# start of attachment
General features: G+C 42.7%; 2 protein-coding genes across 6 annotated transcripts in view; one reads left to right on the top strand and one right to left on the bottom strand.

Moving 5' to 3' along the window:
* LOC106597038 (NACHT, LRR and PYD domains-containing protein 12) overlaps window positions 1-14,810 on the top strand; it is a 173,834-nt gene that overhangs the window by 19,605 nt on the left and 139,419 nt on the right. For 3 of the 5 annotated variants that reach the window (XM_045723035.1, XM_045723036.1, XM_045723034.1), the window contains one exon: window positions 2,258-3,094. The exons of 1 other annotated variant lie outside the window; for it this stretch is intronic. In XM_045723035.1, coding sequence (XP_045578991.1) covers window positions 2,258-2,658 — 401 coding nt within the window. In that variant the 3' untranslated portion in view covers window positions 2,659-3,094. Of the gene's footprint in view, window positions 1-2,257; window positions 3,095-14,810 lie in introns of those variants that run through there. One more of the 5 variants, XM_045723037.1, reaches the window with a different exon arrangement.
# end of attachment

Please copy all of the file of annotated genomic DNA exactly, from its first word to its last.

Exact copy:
General features: G+C 42.7%; 2 protein-coding genes across 6 annotated transcripts in view; one reads left to right on the top strand and one right to left on the bottom strand.

Moving 5' to 3' along the window:
* LOC106597038 (NACHT, LRR and PYD domains-containing protein 12) overlaps window positions 1-14,810 on the top strand; it is a 173,834-nt gene that overhangs the window by 19,605 nt on the left and 139,419 nt on the right. For 3 of the 5 annotated variants that reach the window (XM_045723035.1, XM_045723036.1, XM_045723034.1), the window contains one exon: window positions 2,258-3,094. The exons of 1 other annotated variant lie outside the window; for it this stretch is intronic. In XM_045723035.1, coding sequence (XP_045578991.1) covers window positions 2,258-2,658 — 401 coding nt within the window. In that variant the 3' untranslated portion in view covers window positions 2,659-3,094. Of the gene's footprint in view, window positions 1-2,257; window positions 3,095-14,810 lie in introns of those variants that run through there. One more of the 5 variants, XM_045723037.1, reaches the window with a different exon arrangement.